The Indian construction industry is the engine of the Indian economy. The Indian construction sector is responsible for propelling the country’s overall development as good infrastructure is the basis for all other projects, and it enjoys prime attention from the government.
The Indian construction industry, in value terms, is expected to record a CAGR of 15.7% to reach $738.5 bn by 2022. It contributes a 55% share in the steel industry, 15% in the paint industry, and 30% in the glass industry.
The activities within the sector that have registered the highest growth include export cargo (10%), highway construction/widening (9.8%), power generation (6.6%), import cargo (5.8%), and cargo at major ports (5.3%).
Foreign Direct Investment (FDI) in this sector, between April 2000 and March 2020, stood at $25.66 bn as per the records of the Department for Promotion of Industry and Internal Trade (DPIIT), and the Indian construction industry was projected to grow at 5.6% during 2016-20, compared to 2.9% during 2011-15.
By 2022, India is expected to become the world’s 3rd largest construction market.
To this end, the government of India has been developing and implementing policies that ensure the time-bound creation of world-class infrastructure within the nation - from power plants to bridges to dams, roads, and other urban development projects.
In 2018, India was ranked 44 out of 167 countries in the World Bank's Logistics Performance Index (LPI) and in 2019, it ranked second in the Agility Emerging Markets Logistics Index.
In 2019, the Indian construction industry also witnessed seven merger and acquisition deals worth $1,461 mn. The largest PE investment worth $1.9 bn was also closed in the acquisition of Pipeline Infrastructure India by Canadian asset management firm Brookfield’s.
Last year as electricity production in the country reached 1,252.61 BU, the National Highways Authority of India (NHAI) also completed the construction of 3,979 kilometres of highways, its highest ever figure.
But this is not enough. To achieve the target of a $5 trillion economy by 2025 as well as meet the demands of its entrepreneurial citizenry, building and upgrading existing infrastructure is essential.
The National Infrastructure Pipeline (NIP)
To do this, a first-of-its-kind, whole-of-government exercise was envisioned by a High-Level Task Force under the chairmanship of the Secretary, the Department of Economic Affairs (DEA), and the Ministry of Finance.
The National Infrastructure Pipeline (NIP) has a mission to improve project preparation and attract investments into infrastructure. The aim is to provide world-class infrastructure to Indian citizens, thereby, improving their quality of life.
The NIP wants to provide a positive and enabling environment for significant private investment in infrastructure at all three levels of government. It also seeks to design, deliver, construct, and maintain public infrastructure projects to meet efficiency, equity, inclusiveness, and disaster resilience goals.
The pipeline creates a fast-track institutional, regulatory, and implementation framework for infrastructure and benchmarks infrastructure performance as per global best practices and standards. It makes use of the latest technology to enhance service standards, efficiency, and safety across the Indian construction industry.
The NIP will support and encourage even more infrastructure projects and create jobs. The idea is to improve citizens’ ease of living and provide equitable access to infrastructure, thus, making growth more inclusive.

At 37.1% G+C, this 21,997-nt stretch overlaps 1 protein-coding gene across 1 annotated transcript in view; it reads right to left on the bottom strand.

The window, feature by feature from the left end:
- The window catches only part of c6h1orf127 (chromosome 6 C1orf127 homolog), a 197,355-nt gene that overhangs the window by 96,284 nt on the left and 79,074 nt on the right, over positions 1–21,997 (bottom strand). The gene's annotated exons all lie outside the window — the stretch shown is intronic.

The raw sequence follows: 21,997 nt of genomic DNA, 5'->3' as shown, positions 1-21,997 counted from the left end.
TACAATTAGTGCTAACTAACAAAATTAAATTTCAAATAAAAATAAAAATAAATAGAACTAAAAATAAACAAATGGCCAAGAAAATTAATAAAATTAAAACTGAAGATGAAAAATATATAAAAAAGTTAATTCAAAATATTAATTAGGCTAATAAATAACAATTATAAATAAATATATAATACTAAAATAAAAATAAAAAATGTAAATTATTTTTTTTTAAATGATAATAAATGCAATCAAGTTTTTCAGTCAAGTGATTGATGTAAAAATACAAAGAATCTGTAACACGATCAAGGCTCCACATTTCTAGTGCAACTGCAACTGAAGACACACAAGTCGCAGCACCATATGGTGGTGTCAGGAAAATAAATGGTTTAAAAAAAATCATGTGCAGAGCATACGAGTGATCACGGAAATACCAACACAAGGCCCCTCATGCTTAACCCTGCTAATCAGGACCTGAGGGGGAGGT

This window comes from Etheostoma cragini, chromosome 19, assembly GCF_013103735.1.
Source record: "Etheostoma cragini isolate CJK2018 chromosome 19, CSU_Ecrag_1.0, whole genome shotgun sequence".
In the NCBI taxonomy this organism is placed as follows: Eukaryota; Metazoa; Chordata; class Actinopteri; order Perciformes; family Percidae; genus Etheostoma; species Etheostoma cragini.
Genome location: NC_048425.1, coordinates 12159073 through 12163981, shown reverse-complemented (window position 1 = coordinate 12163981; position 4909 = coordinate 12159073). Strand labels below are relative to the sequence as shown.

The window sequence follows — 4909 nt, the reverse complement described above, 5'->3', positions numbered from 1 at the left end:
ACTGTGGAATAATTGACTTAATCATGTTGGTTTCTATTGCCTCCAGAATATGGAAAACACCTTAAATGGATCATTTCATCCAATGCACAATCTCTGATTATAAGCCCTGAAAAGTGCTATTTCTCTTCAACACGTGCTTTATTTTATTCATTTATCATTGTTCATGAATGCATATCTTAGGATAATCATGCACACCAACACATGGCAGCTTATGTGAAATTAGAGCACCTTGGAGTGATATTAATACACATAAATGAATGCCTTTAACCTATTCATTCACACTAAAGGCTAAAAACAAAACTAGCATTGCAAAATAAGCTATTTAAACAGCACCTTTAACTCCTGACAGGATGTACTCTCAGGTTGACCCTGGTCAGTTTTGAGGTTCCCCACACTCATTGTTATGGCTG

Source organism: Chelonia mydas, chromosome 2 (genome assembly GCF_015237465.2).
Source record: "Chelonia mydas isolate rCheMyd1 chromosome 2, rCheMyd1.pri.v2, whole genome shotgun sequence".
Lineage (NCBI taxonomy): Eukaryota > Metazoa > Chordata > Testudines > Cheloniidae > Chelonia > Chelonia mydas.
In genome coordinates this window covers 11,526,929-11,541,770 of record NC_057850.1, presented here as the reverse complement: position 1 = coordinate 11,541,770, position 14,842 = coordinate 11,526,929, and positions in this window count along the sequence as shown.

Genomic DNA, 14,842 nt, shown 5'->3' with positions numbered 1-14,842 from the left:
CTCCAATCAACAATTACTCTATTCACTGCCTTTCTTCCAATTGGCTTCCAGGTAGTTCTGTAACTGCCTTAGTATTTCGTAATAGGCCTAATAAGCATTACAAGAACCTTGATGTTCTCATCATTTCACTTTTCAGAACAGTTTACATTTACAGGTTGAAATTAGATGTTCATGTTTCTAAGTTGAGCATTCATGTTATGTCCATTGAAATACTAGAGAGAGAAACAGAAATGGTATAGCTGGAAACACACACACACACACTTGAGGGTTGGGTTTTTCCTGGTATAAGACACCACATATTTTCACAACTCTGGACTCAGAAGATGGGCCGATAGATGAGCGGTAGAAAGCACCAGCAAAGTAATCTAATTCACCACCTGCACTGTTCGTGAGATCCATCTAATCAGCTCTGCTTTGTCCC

Well-developed infrastructure within a country enhances the level and scope of its economic activity and the NIP will provide better-prepared projects and reduce aggressive bids and failures in project delivery. It will also ensure enhanced access to sources of finance. And for financial institutions and investors, the NIP will increase investor confidence as identified projects are better prepared and there is active project monitoring by a competent authority.
As of April 2020, the Government of India has set a target of constructing roads worth INR 15 lakh crore ($212.80 bn) in the country over the next two years.
This is in line with the Union Budget 2020–21 which gives a massive boost to the Indian infrastructure sector by allocating INR 1,69,637 crore ($24.27 bn) to develop the transport infrastructure.
This is in addition to the INR 72,216 crore ($10.33 bn) allocated to the Indian Railways and INR 50,040 crore ($6.85 bn) to the Ministry of Housing and Urban Affairs to continue and enhance their efforts.
The Indian energy sector is expected to offer investment opportunities worth $300 bn over the next 10 years. The communication sector has been allocated INR 38,637.46 crore ($5.36 bn) to develop the post and telecommunications departments.
Initiatives like “Housing for All” and the “Smart City Mission” are also major efforts by the government of India to reduce bottlenecks in the infrastructure sector.
It is necessary for India to overcome deficiencies in its infrastructure and improve service quality in both urban and rural areas. Most importantly, India must utilize the full potential of its growing urban economy in order to raise its contribution to the national GDP.
While the Covid-19 pandemic has hampered short-term growth in the Indian construction industry, when the economy resurges as it is projected to, exciting opportunities for infrastructure investment and development in India will be made available to market players.
The Indian government, as we have discussed, plans to spend about $1.4 tn worth of investment on the country’s infrastructure. These large investments across major sectors of the Indian construction industry will create opportunities for both national and international stakeholders.